Tabletop Review: Bad Moon Rising (Iron Kingdoms)

Bad Moon Rising (Iron Kingdoms)
Publisher: Privateer Press
Cost: $9.99
Page Count: 75
Release Date: 06/30/2015
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Privateer Press’ products are extremely hit or miss for me. I can’t stand Warmachines or Hordes, but that’s mainly due to the mechanics, the fact I find the models unaesthetically pleasing and that the culture behind the game is EXTREMELY negative and not something I would want to be associated with. That said, I love the fluff behind the game and I really enjoy the fiction, with pieces like Murder in Corvis (soon to be a boardgame!) and Blood in the Water. I don’t enjoy the core Iron Kingdoms RPG, but I really like the Unleashed version, especially the introductory kit, as it’s a fun little self-contained piece. So for me, it seems like every time I agree to review something from Privateer Press, I have a 50-50 chance or enjoying it or really disliking it. Unfortunately, Bad Moon Rising is in the latter camp. It’s a highly overpriced, derivative adventure that lacks any semblance of originality. I’ve played the exact same story in adventures for Chill, Ravenloft, Call of Cthulhu and probably even Accursed. It is the most generic and overdone horror adventure plot ever, just with Iron Kingdoms jargon and mechanics thrown in. It’s really disappointing to see the lack of effort put into this, and if I had actually paid ten dollars for this instead of getting it as a review copy, I’d be ANGRY rather than just disappointed that this piece was approved for purchase by the general public.

Basically, Bad Moon Rising is your typical “trapped with a werewolf” adventure. Of course, since this is Iron Kingdoms, it is a Warpwolf, which for most of you, the only difference is going to be in the naming convention. The PC will have to spend several days (in-game) trying to figure out who the Warpwolf is and stop them before they kill again. After a certain amount of days, the Warpwold succeeds, and the fort the characters are trapped in will fall. The adventure really is that cut and dry. Yes, if you’ve played a horror RPG, you’ve almost certainly played this adventure before. Hell, you can go to Kickstarter and find numerous versions of this story in the Werewolf-clone card/beer and pretzel game variants that pop up constantly over there. After only a few minutes with Bad Moon Rising, you can tell just how phoned in this adventure is. Hell, even the name of this piece has been used by everyone from CCR to adventures for Judge Dredd and Shadowrun. You would think Privateer Press would have at least changed the name to something more original. Instead, this merely serves to show how little thought and effort was actually put into this adventure. It’s shameful really. It’s the third Ginger Snaps movie almost cut and paste into the Iron Kingdoms mechanics.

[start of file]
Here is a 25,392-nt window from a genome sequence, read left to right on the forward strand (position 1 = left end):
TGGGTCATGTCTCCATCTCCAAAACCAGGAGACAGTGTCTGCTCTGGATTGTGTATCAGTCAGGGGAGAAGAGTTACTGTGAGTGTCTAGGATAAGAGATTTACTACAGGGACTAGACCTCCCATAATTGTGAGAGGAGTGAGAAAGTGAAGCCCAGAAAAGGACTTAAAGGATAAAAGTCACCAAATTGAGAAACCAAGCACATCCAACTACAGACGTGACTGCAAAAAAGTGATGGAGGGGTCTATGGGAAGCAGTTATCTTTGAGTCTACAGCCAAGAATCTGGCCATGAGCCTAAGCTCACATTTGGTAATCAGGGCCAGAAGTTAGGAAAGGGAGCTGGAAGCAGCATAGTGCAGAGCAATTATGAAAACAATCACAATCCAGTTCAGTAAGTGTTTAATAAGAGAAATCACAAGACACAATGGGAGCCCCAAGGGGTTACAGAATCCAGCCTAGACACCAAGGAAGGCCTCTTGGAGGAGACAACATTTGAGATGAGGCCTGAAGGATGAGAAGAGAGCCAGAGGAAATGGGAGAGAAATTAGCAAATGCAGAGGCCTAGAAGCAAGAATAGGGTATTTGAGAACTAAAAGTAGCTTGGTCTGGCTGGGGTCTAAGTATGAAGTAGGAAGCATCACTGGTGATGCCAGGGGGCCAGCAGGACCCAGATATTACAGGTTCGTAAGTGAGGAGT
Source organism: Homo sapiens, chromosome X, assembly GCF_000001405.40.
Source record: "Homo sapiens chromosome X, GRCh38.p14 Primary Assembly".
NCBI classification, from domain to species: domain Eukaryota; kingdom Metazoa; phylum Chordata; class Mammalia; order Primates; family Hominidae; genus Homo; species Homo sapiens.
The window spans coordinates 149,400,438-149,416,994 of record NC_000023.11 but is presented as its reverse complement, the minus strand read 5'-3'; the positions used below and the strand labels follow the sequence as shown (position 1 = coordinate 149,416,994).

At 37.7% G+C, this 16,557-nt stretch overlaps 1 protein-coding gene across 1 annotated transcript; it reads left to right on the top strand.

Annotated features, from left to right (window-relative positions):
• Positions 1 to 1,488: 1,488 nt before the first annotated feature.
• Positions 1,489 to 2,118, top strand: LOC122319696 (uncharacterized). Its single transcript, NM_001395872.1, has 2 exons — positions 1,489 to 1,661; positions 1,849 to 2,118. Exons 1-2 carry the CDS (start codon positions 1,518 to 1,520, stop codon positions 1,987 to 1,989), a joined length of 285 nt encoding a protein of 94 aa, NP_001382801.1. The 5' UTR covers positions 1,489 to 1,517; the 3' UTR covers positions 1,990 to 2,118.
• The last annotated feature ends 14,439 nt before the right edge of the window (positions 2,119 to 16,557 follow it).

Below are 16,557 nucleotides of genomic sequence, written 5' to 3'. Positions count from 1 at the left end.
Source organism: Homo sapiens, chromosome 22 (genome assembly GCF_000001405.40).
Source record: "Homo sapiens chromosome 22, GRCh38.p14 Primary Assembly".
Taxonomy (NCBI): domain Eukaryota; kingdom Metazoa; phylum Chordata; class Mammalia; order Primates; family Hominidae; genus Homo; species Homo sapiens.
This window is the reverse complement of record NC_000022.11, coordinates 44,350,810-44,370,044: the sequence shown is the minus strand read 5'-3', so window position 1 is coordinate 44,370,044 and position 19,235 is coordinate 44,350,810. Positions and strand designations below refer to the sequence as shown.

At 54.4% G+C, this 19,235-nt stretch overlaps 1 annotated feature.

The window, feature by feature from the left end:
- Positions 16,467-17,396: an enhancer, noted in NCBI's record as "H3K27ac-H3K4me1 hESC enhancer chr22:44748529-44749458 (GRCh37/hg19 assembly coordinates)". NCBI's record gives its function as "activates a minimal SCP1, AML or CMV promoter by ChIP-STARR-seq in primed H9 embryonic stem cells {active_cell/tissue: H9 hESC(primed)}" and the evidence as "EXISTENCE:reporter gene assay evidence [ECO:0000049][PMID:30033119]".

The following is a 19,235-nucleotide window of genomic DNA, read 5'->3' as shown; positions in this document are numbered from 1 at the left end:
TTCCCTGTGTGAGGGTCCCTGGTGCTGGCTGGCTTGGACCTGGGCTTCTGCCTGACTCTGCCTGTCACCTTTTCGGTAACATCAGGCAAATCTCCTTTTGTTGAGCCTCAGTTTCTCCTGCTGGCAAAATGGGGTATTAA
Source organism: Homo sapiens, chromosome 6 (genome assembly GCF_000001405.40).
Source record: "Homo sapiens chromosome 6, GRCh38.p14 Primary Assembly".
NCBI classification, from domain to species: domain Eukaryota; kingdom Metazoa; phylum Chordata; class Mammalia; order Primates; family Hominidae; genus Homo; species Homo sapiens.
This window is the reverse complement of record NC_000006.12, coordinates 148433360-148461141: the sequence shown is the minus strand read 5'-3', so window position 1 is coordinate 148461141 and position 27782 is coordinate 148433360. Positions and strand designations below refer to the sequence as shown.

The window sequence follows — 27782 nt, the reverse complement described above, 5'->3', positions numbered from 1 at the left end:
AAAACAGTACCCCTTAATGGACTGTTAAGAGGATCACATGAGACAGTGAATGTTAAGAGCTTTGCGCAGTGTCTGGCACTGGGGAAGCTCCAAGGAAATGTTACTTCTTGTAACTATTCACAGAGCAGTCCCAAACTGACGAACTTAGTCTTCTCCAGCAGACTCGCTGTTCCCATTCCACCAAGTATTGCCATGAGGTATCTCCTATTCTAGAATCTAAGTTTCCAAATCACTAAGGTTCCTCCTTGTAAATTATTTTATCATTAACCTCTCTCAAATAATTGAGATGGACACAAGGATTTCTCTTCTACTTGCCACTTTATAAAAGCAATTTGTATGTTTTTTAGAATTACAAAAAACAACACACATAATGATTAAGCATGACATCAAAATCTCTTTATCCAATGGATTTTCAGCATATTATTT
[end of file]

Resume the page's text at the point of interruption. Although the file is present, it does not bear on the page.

No adventure is all bad and, truth be told, the worst part of this adventure is the lack of originality, creativity and effort put into the piece. Taken on its own, Bad Moon Rising is a fairly serviceable piece that you can make work if your players have little to no experience with horror RPGs and/or werewolf movie tropes. The adventure is long (quantity over quality) and there is a lot of depth given to the NPCs and locations. The adventure is also equal parts roll-playing and role-playing, which is nice. Hack and Slash fans get their fifteen minutes, but so do the people who want a more investigative/talking heads adventure. A good GM can try and make the piece come to life, but I’d advise some heavy rewriting, as it’s very dry and dull the way it is written. Insert a Ben Stein joke here. A little more time in production or with rewrites and Bad Moon Rising could have been a decent homage to garou clichés. I also really like the art in this piece. It’s the best part of the adventure. It’s too bad the maps shown throughout the piece aren’t full size so you could print them off and use with your Privateer Press miniatures. They’re very nicely detailed and would make the adventure far more fun than it is. Of course, the adventure is already crazy overpriced ($10 for a PDF adventure?) so Cthulhu knows how much more PP would have tried jacking up the MSRP of this if they had done that. There are lots of ways Bad Moon Rising could have been improved had there been a modicum of effort put into it. You can tell that by the little things that actually do “pop” in this piece, like the art.

So yes, Bad Moon Rising is not all that bad. I can’t recommend it to anyone due to the paint by numbers level of this piece, coupled with the cost Privateer Press is actually charging for it. It’s as if they wanted to make people angry with how little thought went into this adventure (or respect for the Iron Kingdoms audience). It’s a very long, dull drawn out adventure that you’ve seen, read, played or watched a half dozen times before – each of which was more than likely better than Bad Moon Rising. Pieces like this are what keep me from regularly investing in Privateer Press’ products, because they are either really good or really bad. I will say that Bad Moon Rising is not typical of Iron Kingdoms. It’s not as good as Unleashed, which came out this year, but the regular Iron Kingdoms tabletop RPG is not usually “rehash someone else’s story and hope no one notices.” In fact, this is the first time I can remember it being so. Still, the lack of quality, from writing to QA on down to editorial with Bad Moon Rising was so deplorable, it’s enough to make me very afraid of how bad The Undercity is going to turn out. Of course, I was considering pre-ordering that game, only because I loved the story by Richard Lee Byers it is based on, but that’s really not enough to sink money into something that may be as disappointing as Bad Moon Rising.



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